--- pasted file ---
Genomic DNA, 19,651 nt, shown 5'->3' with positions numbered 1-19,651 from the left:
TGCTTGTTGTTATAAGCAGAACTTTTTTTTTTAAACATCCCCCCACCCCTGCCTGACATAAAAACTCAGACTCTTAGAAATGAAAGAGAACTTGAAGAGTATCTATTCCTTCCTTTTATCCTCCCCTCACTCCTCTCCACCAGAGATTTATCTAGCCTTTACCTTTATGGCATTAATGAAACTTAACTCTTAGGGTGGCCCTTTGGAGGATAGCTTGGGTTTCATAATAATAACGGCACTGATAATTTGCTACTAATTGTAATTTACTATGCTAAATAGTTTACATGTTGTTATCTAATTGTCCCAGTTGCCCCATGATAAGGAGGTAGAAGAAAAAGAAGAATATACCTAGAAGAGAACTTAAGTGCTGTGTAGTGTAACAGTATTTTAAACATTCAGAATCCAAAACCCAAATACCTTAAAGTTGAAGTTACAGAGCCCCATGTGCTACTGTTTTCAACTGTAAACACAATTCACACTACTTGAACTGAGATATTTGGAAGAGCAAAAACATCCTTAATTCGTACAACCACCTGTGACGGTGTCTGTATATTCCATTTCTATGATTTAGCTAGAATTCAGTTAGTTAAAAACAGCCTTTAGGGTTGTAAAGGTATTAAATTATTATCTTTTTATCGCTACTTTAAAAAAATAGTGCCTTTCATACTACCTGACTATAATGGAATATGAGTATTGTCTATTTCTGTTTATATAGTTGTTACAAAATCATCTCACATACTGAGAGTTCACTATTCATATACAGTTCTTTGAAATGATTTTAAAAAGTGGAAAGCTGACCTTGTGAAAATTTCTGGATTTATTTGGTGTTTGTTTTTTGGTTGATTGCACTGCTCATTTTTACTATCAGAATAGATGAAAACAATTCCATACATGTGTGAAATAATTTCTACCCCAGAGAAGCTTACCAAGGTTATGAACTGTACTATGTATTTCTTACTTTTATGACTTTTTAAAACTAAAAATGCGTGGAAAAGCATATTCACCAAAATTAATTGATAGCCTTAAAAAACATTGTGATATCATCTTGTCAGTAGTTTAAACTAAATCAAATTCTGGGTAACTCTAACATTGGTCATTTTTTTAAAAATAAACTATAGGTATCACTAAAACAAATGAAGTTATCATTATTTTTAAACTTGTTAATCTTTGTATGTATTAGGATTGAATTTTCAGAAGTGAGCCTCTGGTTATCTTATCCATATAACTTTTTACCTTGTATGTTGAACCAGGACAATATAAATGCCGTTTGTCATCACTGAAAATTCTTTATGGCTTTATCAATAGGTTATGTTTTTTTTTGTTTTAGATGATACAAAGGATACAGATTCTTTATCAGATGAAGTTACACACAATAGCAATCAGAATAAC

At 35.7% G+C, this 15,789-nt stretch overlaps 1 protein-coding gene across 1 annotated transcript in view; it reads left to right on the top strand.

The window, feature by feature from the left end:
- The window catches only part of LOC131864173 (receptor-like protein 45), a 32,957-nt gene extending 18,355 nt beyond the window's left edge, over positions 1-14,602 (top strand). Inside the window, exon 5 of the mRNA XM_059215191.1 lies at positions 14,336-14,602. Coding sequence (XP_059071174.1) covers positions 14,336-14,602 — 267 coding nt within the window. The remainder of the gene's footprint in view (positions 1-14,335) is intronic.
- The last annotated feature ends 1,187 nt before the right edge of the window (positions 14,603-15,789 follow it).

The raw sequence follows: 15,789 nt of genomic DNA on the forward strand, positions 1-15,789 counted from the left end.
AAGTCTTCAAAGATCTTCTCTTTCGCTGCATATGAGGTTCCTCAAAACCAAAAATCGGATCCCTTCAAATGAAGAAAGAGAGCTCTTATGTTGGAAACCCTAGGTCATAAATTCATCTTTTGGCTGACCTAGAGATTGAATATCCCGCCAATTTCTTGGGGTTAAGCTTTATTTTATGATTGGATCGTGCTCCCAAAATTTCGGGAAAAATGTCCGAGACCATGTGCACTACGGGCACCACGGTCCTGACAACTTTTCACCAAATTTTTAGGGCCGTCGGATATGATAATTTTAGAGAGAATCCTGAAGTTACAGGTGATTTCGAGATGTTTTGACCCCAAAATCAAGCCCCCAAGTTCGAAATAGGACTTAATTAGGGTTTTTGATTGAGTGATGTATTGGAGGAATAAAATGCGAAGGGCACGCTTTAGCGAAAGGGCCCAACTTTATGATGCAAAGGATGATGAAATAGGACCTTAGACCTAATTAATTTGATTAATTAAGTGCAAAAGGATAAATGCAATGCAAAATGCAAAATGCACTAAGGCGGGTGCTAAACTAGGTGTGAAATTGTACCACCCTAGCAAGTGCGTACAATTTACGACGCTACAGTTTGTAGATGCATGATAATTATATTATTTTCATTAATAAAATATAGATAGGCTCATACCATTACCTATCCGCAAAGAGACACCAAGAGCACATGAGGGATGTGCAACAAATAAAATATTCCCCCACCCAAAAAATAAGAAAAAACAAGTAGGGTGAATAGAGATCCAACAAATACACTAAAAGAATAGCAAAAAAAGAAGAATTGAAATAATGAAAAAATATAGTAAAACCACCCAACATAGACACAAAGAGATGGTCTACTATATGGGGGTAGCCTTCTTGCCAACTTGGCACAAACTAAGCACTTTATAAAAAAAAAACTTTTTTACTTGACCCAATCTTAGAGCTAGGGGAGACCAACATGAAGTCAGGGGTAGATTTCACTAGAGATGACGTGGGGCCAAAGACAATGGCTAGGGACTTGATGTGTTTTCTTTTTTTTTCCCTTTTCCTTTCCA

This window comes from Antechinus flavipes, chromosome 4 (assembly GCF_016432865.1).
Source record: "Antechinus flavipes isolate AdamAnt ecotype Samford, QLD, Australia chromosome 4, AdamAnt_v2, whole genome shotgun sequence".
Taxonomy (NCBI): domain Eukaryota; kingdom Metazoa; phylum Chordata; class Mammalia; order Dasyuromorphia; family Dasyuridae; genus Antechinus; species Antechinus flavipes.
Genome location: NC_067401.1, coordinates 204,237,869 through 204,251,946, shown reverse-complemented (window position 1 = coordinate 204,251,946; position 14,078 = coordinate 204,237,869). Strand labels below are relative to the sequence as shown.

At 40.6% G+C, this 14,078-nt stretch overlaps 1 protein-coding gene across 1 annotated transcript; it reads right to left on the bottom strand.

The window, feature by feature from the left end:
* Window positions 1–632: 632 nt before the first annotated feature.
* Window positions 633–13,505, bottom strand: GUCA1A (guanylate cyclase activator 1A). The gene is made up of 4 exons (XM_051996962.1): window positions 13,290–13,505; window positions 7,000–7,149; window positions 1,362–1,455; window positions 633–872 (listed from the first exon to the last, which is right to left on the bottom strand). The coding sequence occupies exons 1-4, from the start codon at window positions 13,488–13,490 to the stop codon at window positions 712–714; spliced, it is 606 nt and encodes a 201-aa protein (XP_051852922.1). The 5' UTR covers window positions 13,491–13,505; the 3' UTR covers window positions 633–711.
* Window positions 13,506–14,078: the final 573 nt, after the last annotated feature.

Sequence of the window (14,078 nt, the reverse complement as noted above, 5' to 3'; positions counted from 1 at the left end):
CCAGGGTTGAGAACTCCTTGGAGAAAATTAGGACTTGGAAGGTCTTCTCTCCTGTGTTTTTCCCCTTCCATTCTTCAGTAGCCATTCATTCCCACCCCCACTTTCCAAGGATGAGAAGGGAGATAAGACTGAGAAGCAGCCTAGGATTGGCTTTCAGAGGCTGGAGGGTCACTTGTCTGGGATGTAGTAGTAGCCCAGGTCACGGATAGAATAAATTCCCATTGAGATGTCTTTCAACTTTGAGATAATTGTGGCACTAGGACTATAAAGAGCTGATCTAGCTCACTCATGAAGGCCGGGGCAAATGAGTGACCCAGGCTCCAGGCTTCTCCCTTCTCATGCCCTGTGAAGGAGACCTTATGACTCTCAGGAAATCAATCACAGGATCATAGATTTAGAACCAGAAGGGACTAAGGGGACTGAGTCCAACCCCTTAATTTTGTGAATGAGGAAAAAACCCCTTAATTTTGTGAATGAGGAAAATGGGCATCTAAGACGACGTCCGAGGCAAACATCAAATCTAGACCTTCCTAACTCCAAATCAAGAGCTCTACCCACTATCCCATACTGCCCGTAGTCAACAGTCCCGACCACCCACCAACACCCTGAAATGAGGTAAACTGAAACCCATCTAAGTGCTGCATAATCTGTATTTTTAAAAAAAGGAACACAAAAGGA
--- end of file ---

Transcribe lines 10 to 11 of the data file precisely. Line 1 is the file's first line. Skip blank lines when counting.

Source record: "Antechinus flavipes isolate AdamAnt ecotype Samford, QLD, Australia chromosome 4, AdamAnt_v2, whole genome shotgun sequence".
Taxonomy (NCBI): domain Eukaryota; kingdom Metazoa; phylum Chordata; class Mammalia; order Dasyuromorphia; family Dasyuridae; genus Antechinus; species Antechinus flavipes.